Sunday, June 28, 2015
And the next fatuously fraudulent campaign issue is......
Despite the howls of poutrage from the usual troop of Republican howler monkeys at the recent Supreme Court decisions, those few Republicans who can think are now searching for new irrelevant issues to distract voters from their inability to govern or even imagine how it should be done.
“Every once in a while, we bring down the curtain on the politics of a prior era,” said David Frum, the conservative writer. “The stage is now cleared for the next generation of issues. And Republicans can say, ‘Whether you’re gay, black or a recent migrant to our country, we are going to welcome you as a fully cherished member of our coalition.’ ”But the sad fact for Republicans is that in whichever area they choose, social, economic, national security, they have an abysmal record of failure. It is obvious that whatever their new issue is, they will have to cut it out of whole cloth and rely on the failing mouthpieces of the Vast Right Wing Noise Machine to get it out. And that is a recipe for failure.
The critical question is whether the Republican Party will embrace such a message in order to seize what many party officials see as an opening to turn the election toward economic and national security issues.
It will not happen easily: Every major Republican presidential candidate criticized the Supreme Court’s ruling on Friday affirming same-sex marriage as the law of the land.
Of course, many of the Republicans running for president are keen to move on from the culture wars, but others, like Mike Huckabee and Senator Ted Cruz of Texas, are already seizing on matters like same-sex marriage and what they call judicial overreach to distinguish themselves in a crowded primary field. And the conservative activists and interest groups that play an important role in the primary will not let any of the candidates simply move on.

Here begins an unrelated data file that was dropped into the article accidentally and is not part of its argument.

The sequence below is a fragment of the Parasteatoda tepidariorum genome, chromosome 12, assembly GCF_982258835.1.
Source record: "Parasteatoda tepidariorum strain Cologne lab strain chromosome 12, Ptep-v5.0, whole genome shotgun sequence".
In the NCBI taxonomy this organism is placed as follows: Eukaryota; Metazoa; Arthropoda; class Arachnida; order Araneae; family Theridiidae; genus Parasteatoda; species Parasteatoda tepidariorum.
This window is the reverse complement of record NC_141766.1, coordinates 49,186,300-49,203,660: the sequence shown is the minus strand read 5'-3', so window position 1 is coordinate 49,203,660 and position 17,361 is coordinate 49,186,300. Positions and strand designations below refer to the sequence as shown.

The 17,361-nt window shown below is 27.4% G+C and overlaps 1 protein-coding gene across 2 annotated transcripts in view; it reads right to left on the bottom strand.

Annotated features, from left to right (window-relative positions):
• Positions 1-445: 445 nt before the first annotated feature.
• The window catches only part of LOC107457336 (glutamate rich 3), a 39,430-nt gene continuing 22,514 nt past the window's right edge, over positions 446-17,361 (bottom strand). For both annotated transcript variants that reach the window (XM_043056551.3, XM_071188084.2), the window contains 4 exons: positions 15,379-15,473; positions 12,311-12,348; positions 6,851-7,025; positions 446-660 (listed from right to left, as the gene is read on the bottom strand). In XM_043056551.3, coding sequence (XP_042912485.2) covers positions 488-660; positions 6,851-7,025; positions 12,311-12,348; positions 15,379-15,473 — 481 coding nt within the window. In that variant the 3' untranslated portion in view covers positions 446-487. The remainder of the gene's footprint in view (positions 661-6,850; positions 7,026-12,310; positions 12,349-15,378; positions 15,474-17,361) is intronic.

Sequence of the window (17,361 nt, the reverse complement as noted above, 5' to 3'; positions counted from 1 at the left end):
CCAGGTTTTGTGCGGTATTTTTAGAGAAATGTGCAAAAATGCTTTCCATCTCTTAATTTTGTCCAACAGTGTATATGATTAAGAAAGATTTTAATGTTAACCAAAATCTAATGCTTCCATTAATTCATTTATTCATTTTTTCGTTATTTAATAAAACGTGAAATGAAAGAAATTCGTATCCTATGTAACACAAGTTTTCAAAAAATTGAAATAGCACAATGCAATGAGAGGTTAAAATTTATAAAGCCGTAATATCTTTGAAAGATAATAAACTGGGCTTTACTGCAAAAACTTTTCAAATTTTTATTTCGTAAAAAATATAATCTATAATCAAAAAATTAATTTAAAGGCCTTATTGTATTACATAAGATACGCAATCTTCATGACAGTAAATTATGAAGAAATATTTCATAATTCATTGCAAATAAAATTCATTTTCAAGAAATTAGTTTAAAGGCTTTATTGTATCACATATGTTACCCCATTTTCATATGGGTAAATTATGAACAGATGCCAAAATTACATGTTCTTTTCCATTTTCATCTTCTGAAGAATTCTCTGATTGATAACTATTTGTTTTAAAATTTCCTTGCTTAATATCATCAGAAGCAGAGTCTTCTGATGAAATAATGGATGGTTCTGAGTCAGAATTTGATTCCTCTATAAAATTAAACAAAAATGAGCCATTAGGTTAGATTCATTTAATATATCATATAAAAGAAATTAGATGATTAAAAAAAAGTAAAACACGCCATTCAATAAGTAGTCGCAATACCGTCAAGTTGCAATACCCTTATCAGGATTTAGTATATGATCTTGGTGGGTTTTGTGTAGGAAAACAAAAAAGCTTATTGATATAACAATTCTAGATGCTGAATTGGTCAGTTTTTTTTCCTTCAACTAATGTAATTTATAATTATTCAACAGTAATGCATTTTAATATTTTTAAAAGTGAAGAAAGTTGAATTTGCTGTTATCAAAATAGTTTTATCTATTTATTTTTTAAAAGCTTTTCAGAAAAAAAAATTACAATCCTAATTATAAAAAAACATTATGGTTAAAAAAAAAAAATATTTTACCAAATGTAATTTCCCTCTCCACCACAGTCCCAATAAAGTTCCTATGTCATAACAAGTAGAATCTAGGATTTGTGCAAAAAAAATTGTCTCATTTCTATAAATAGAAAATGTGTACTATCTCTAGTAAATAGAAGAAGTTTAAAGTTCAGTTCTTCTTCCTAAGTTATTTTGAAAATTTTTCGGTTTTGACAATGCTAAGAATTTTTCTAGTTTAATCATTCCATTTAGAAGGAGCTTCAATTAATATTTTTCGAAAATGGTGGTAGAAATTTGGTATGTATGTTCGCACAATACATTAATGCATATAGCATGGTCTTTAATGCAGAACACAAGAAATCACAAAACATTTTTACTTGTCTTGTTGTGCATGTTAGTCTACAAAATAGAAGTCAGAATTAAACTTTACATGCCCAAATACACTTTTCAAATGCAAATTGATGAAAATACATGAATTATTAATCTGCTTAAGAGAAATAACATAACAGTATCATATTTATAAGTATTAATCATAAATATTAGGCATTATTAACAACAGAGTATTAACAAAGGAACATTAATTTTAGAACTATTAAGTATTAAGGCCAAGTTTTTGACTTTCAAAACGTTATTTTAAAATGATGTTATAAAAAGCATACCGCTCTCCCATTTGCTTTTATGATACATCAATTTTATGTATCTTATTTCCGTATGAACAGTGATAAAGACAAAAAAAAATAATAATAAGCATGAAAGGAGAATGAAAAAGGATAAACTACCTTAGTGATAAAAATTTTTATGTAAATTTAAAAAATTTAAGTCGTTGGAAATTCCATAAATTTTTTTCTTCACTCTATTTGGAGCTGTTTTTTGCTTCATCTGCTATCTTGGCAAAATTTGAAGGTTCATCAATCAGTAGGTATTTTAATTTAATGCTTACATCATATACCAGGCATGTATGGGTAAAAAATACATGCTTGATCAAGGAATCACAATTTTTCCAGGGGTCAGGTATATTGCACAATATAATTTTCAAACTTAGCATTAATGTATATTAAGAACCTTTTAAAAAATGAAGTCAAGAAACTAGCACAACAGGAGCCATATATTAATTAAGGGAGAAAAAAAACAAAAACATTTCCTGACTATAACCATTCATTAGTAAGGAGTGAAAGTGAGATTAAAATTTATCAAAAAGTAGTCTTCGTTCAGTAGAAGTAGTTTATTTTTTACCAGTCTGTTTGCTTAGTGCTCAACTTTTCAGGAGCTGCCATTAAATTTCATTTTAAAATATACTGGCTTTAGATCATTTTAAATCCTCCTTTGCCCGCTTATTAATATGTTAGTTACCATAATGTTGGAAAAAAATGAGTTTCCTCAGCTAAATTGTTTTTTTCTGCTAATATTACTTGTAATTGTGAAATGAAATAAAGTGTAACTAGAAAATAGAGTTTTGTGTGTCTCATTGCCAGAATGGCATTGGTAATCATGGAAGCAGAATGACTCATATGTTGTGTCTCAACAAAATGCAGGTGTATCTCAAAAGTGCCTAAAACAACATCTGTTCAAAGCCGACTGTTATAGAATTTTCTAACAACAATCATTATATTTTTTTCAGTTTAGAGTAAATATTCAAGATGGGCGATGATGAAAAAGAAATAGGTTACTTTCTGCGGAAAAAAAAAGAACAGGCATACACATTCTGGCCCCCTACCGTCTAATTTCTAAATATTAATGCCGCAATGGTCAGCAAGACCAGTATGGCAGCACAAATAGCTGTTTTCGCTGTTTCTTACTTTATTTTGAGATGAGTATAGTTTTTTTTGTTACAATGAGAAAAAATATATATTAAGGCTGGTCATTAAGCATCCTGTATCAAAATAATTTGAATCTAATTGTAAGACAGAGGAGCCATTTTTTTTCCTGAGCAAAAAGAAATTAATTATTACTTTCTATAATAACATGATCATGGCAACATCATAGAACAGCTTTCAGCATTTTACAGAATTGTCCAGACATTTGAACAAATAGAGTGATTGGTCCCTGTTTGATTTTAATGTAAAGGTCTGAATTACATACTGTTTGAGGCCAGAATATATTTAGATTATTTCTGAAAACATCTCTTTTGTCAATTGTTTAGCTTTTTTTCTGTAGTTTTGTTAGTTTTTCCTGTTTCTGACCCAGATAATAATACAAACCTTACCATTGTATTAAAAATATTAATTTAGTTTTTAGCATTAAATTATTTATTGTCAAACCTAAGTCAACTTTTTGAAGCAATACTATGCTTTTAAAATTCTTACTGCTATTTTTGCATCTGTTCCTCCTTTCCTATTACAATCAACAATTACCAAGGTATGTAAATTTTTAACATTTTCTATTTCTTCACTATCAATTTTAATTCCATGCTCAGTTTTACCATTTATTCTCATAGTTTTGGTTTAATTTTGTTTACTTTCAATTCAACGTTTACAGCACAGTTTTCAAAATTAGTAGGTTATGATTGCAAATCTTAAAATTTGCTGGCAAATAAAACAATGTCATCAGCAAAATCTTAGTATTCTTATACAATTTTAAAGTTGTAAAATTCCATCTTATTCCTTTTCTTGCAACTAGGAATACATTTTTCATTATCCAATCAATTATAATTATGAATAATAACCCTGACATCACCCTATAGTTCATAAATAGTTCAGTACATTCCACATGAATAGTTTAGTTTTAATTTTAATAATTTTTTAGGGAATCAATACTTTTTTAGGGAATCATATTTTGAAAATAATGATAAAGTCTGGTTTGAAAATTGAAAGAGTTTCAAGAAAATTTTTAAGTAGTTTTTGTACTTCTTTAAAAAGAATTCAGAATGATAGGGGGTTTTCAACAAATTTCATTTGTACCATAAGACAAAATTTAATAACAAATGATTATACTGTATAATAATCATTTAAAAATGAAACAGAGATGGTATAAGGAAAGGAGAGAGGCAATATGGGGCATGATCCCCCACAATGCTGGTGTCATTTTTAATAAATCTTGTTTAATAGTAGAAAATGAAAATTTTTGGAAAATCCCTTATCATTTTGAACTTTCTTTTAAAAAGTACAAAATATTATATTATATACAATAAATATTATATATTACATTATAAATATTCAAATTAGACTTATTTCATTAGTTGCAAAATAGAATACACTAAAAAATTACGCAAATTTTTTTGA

“Our candidates running in a primary are put in a little bit of a box by the events of this week, but at the same time, it does change the landscape for the general election, which is a blessing,” said Carl Forti, a Republican strategist who has worked on presidential races. “I’m glad I’m not on a campaign and don’t have to advise my candidate on how to navigate those three issues this week, because the answers for the primary and the general are radically different.”
Privately, some of the strategists advising Republican hopefuls believe the last week has been nothing short of a gift from above — a great unburdening on issues of race and sexuality, and on health care a disaster averted. Rhetorical opposition to the Affordable Care Act will still be de rigueur in the primaries, but litigating the issue in theory is wholly different from doing so with more than six million people deprived of their health insurance.
Collectively, this optimistic thinking would have it, June will go down as the month that dulled some of the wedge issues Democrats were hoping to wield next year.
“Whether the presidential candidates agree or disagree with the results of all this, it allows them to say these issues have been settled and move on to things that offer more of a political home-field advantage,” said Tim Pawlenty, the former Republican governor of Minnesota.
While acknowledging that the country has become more tolerant and, in some ways, culturally liberal, many Republicans contend that America is still receptive to a more conservative approach on economics and national security. After all, the same week that highlighted the ascent of cultural liberalism also illustrated the limitations of economic populism, as organized labor was unable to block a measure giving President Obama expansive trade authority.
Subscribe to Posts [Atom]